As suggestive as the title seems, “Heart Diseases” is a term given to address any problem related to the heart or the blood vessels that supply blood to the heart (called major arteries or blood vessels). This term is used under the pretext of a common understanding to everyone as – any problem related to the heart.
Cardiovascular Diseases is another term that is often used interchangeably with Heart Diseases. While the former includes any defects related to the major arteries only, the latter covers a wider spectrum of diseases that could be anything related to the heart and blood vessels together.
Atherosclerosis or deposition of fat as plaques in the major blood vessels is the most common cause of Cardiovascular Disease. This deposition of fats interrupts the continuous circulation of blood to the heart to function and thus causes severe complications. Understand Atherosclerosis better with Dr Subramanian Kannan, Senior Endocrinologist and Diabetologist from Narayana Hrudayalaya, Bengaluru as he anecdotes his explanation.
Under the Umbrella of Heart Diseases
Coronary arteries are one of the major arteries that nurture the heart muscles by supplying oxygen and nutrients to them. Thus if these arteries are affected either due to blockage (i.e. Atherosclerosis) or infections, it is classified as a Coronary Artery Disease (CAD). Also, if the heart suddenly stops working or in common called a heart attack, the medical term for it is Myocardial Infarction. This happens when there is a blood clot in the same coronary arteries and blocks blood flow.
Apart from the issues with the blood vessels of the heart, there could be other complications in the heart itself. If the electrical impulses of the heart that cause the heart to beat are irregular, that by itself is a serious condition call Arrhythmia. There are variations in this condition depending on how fast (Tachycardia), slow (Brachycardia) or irregular (abnormal beats, fibrillation) the beats are.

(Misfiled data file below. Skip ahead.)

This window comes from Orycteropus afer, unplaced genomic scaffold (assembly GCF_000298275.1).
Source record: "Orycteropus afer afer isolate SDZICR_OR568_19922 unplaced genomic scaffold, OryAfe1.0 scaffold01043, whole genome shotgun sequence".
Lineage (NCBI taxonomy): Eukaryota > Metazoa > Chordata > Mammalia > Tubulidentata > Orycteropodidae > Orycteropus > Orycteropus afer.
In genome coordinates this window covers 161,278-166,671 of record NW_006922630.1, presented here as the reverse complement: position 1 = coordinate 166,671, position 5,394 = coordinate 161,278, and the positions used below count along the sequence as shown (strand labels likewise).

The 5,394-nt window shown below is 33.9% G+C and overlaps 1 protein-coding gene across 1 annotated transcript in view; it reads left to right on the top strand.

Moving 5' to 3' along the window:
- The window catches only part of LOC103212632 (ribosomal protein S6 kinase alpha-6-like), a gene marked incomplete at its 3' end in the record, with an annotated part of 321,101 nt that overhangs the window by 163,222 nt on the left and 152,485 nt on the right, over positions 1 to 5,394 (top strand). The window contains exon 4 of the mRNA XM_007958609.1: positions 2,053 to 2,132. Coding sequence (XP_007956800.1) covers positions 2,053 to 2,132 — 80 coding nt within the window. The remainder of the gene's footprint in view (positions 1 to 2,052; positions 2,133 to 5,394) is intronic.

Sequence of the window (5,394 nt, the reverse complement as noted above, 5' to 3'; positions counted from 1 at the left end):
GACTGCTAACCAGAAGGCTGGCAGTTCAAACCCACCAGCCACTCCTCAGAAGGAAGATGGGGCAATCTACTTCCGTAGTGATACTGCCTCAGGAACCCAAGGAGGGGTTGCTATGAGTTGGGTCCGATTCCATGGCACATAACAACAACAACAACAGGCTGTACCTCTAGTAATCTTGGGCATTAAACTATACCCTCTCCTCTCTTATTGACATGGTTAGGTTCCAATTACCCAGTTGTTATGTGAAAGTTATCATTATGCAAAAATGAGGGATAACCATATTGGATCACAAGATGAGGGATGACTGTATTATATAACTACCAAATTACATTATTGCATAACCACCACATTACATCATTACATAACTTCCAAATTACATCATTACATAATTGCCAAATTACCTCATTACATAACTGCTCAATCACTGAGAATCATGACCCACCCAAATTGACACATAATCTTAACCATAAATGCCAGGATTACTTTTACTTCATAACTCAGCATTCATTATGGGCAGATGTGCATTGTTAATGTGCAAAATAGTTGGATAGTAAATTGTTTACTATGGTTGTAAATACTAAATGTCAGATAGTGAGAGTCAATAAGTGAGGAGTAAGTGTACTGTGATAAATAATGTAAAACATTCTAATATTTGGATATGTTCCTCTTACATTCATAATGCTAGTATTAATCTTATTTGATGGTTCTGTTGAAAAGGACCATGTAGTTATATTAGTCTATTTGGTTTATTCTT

The third component that holds the most significance is the heart muscle itself, after the blood vessels of the heart and the electrical impulse. Since the heart is entirely a muscle, any defects of the muscle are called Cardiomyopathies (meaning defects of the heart muscle). The usual cause of Cardiomyopathy is a weak heart either due to ageing or any Coronary Artery Disease condition. Here again, there are a few types of cardiomyopathies.
If the muscle is just weak and cannot pump blood because of improper supply of oxygen (mostly because of Coronary Artery Disease), it is called Dilated Cardiomyopathy. If the heart muscle thickens and is not flexible enough to pump blood, it is called Hypertrophic Cardiomyopathy. Due to these conditions and sometimes coupled with Coronary Artery Disease, if the heart fails to pump blood to all parts of the body, it is called Heart Failure.
Conditions of the heart usually occur in adults due to many factors such as an unhealthy diet, lifestyle irregularities and habits such as excessive smoking and alcoholism, etc. All these are environmental or external factors that influence the condition. But, a category of heart diseases called the Congenital Heart Diseases is classified when a newborn has a heart defect. This set of complication is mostly due to inherited factors from either or both the parents. The baby is born with heart defects such as a hole in between two chambers (septal defects), obstruction of blood flow or a condition that causes the improper supply of oxygen to the body (cyanotic heart defects).
Apart from the above major conditions, there are few other conditions of the heart that are not often fatal. They include conditions of the valves that are present between the upper and lower chambers of the heart and at the origin of major arteries. The pulmonary valve that is at the beginning of the pulmonary artery originating from the ventricle might sometimes cause a condition when it closes very tightly (Pulmonary stenosis) and does not allow blood to flow from the ventricle to atrium. The mitral valve is between the left atrium and left ventricle. Conditions concerning this valve could be the incomplete closure (Mitral valve prolapse) and thus allow the blood to flow backwards (Mitral valve regurgitation) instead of pushing it out of the heart. These mitral valve defects are not life-threatening and usually do not need any treatment, unlike the above-mentioned conditions that require timely attention.